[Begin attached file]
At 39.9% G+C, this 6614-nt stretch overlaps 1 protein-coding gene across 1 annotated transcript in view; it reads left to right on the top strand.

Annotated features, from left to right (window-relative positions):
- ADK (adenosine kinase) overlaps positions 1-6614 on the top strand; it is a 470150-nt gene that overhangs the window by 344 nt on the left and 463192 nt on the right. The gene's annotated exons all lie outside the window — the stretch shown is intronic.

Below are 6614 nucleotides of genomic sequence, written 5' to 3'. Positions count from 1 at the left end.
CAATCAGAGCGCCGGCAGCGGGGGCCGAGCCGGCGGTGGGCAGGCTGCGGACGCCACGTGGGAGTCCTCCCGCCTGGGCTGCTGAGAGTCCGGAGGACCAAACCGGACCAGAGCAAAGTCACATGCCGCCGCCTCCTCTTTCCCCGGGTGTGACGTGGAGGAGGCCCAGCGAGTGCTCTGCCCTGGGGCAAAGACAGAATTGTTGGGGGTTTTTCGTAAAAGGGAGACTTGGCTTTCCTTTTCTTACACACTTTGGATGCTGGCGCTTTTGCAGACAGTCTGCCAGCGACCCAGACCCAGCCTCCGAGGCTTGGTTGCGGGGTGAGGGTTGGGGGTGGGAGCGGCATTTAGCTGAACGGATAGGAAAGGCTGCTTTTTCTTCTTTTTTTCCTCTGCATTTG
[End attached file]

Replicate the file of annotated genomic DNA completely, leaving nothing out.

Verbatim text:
At 39.9% G+C, this 6614-nt stretch overlaps 1 protein-coding gene across 1 annotated transcript in view; it reads left to right on the top strand.

Annotated features, from left to right (window-relative positions):
- ADK (adenosine kinase) overlaps positions 1-6614 on the top strand; it is a 470150-nt gene that overhangs the window by 344 nt on the left and 463192 nt on the right. The gene's annotated exons all lie outside the window — the stretch shown is intronic.

Below are 6614 nucleotides of genomic sequence, written 5' to 3'. Positions count from 1 at the left end.
CAATCAGAGCGCCGGCAGCGGGGGCCGAGCCGGCGGTGGGCAGGCTGCGGACGCCACGTGGGAGTCCTCCCGCCTGGGCTGCTGAGAGTCCGGAGGACCAAACCGGACCAGAGCAAAGTCACATGCCGCCGCCTCCTCTTTCCCCGGGTGTGACGTGGAGGAGGCCCAGCGAGTGCTCTGCCCTGGGGCAAAGACAGAATTGTTGGGGGTTTTTCGTAAAAGGGAGACTTGGCTTTCCTTTTCTTACACACTTTGGATGCTGGCGCTTTTGCAGACAGTCTGCCAGCGACCCAGACCCAGCCTCCGAGGCTTGGTTGCGGGGTGAGGGTTGGGGGTGGGAGCGGCATTTAGCTGAACGGATAGGAAAGGCTGCTTTTTCTTCTTTTTTTCCTCTGCATTTG